Beverly Donofrio was shy, mute at parties, and thought talking to strangers was a good way to ruin an evening. Then she had a session with a hypnotist, and she'll tell you all about it once she gets the lamp shade off her head.
A few years ago, when I complained to my latest, greatest, and now past therapist that I didn't want to go to some party I was invited to, I'd be bored, have nothing to say to people—whom I wouldn't like and who wouldn't like me—she pinned me with her penetrating gaze and said, "You're a shy person."

I didn't believe my therapist. Even though I did remember suffering paroxysms of dread whenever I might be called on in once it had been offered because I was too shy. But that was a long time ago. Shy adults can't make eye contact; they dress plainly and turn red if you compliment them. I am not like that at all. I can be a flamboyant dresser, I meet your eye, and positively glow from attention and praise. I can even, if in the mood, be gregarious.

Sure, I often turned down an invitation, but I thought I was merely a recluse or maybe a wet blanket until the afternoon I took a beta-blocker and experienced what it is like to truly not be shy. A few of us had made up a song and dance routine to perform at a friend's wedding as a toast. Before the performance, I took a beta-blocker, offered by a musician who claimed she could not be a performing oboist without it. Beta-blockers are disinhibitors, often prescribed for people who have to speak or perform in public. I didn't take the pill sufficiently in advance to calm my nerves during the performance, but by the time I took my seat at the dinner table, it had kicked in. I am certain of this because of the outrageous idea I had: I should talk to somebody I didn't know.

After I talked to a dozen perfect strangers—and table-hopped to do it—instead of going home after the wedding reception, I went looking for a party I'd been invited to. I'd left the address at home because never in a million years had I expected to go. I couldn't find the party, so I drove into town to hear my friend Roland (who'd been inviting me for a year) play jazz at a bar. It felt a little awkward to walk into a bar alone on a Saturday night, but not awkward enough to stop me. As I sat down and ordered a lemonade—Sundays are my favorite days and I didn't want to risk a hangover—it occurred to me that I was having fun. It also occurred to me this was probably due to the beta-blocker. I felt calm and easy, curious. It wasn't like being drunk, when you might say or do outrageous things. On the beta-blocker, I was behaving in the way I'd always aspired to: I was open, spontaneous, friendly.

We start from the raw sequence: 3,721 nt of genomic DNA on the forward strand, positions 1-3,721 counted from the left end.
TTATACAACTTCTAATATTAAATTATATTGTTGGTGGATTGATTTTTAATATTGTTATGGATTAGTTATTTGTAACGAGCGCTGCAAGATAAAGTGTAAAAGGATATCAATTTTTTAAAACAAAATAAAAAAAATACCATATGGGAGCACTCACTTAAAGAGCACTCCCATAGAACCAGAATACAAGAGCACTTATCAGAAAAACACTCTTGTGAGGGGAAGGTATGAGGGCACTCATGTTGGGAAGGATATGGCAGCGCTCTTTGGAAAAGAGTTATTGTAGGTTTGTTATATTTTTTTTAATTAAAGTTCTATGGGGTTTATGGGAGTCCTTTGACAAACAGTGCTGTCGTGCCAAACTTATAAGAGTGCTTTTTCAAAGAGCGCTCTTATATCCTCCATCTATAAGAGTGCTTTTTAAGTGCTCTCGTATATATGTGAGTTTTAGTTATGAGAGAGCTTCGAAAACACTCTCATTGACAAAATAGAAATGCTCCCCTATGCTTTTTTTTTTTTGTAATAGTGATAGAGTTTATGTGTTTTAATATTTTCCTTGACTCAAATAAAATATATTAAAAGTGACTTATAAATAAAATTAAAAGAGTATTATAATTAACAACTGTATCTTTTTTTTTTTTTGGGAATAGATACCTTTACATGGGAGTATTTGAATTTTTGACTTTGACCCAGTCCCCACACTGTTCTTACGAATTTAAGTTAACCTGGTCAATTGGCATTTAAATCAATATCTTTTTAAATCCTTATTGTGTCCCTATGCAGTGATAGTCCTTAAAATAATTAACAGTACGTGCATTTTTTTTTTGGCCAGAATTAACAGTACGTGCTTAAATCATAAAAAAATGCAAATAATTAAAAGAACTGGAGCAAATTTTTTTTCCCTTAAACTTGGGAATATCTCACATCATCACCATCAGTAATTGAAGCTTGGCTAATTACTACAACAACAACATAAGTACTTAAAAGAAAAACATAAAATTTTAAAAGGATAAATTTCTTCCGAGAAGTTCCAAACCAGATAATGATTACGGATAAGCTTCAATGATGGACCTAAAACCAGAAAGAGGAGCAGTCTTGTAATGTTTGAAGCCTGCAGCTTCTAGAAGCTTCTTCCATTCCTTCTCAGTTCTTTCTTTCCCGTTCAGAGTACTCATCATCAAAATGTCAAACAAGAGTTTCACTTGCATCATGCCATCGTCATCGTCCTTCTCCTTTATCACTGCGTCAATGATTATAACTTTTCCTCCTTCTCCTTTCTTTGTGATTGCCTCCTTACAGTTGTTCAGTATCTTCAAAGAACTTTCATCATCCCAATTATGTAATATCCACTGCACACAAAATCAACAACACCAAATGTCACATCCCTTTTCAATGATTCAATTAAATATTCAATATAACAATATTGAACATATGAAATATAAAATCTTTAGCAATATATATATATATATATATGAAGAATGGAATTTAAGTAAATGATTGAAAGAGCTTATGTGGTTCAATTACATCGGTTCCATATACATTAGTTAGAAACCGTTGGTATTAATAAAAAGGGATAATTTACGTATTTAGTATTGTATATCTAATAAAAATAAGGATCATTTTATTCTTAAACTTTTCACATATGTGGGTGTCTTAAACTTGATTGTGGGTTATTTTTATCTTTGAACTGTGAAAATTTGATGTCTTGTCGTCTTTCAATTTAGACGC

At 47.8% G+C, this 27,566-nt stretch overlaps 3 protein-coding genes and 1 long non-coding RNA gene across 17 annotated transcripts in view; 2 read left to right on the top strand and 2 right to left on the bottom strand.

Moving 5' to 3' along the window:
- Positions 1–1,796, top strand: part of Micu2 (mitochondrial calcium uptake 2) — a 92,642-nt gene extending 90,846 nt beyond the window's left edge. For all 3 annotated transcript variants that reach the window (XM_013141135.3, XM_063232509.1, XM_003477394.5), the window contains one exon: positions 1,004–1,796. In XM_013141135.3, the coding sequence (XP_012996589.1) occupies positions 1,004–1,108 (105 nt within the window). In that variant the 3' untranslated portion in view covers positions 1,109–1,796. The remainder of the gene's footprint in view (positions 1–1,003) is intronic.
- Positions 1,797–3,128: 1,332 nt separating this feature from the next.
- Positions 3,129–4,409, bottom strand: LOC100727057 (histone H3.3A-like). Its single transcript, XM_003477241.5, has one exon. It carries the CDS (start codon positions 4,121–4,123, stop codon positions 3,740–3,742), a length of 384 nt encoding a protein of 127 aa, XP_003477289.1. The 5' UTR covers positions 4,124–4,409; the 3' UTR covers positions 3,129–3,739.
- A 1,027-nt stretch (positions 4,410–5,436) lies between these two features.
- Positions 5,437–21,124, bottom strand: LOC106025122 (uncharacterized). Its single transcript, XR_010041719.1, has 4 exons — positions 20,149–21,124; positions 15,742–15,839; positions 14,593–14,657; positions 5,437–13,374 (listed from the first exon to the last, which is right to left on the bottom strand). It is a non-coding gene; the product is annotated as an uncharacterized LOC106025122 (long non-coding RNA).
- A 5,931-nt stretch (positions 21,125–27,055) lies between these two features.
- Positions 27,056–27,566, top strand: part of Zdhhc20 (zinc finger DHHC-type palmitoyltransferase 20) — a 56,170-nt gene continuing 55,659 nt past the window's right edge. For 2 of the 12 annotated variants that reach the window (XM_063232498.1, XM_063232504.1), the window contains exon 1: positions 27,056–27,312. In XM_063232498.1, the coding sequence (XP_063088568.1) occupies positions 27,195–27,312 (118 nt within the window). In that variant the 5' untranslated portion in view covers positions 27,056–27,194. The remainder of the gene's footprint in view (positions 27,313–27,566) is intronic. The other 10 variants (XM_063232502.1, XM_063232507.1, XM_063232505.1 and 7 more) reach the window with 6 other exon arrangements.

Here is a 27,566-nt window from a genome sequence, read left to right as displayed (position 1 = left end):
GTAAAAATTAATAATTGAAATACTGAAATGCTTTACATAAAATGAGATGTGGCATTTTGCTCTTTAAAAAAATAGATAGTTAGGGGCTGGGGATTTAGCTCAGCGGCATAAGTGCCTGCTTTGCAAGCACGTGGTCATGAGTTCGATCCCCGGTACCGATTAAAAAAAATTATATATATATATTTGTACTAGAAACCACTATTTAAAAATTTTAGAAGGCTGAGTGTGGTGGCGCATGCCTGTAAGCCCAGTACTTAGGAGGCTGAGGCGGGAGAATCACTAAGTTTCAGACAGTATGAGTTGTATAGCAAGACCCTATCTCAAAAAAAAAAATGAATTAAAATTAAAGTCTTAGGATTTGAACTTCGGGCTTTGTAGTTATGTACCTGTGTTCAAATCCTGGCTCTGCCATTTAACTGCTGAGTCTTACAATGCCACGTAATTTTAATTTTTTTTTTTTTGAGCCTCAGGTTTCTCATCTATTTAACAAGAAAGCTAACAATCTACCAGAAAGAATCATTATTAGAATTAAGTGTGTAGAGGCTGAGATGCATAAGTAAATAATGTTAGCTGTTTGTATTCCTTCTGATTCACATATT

At the bar, I struck up a conversation with the couple sitting beside me. They were tourists in my town, and when they told me they were thinking of returning for a month in the summer, I suggested that they might like to rent my house because I'd be away then. We made a date for them to come by on Sunday at 2 in the afternoon.

The next morning, no longer under the influence of the beta-blocker, I had a mini breakdown. Strangers interrupting my Sunday? And I'd have to talk to them. The old panic rushed in. Talking was easy last night, but it wouldn't be today, and they wouldn't like me. I taped a note to my door apologizing for being unable to meet with them and then went about my solitary day—until 2 o'clock, when there came a knocking at my door. Actually, it was a banging. Evidently the note had blown away. I didn't answer, and the strangers didn't go away. Once I'd failed to respond, it was impossible to answer the door. They knocked on neighbors' doors. They waited on the stoop. I crouched on my bed, my arms over my head, like I'd been taught to do as a kid in case of nuclear attack.


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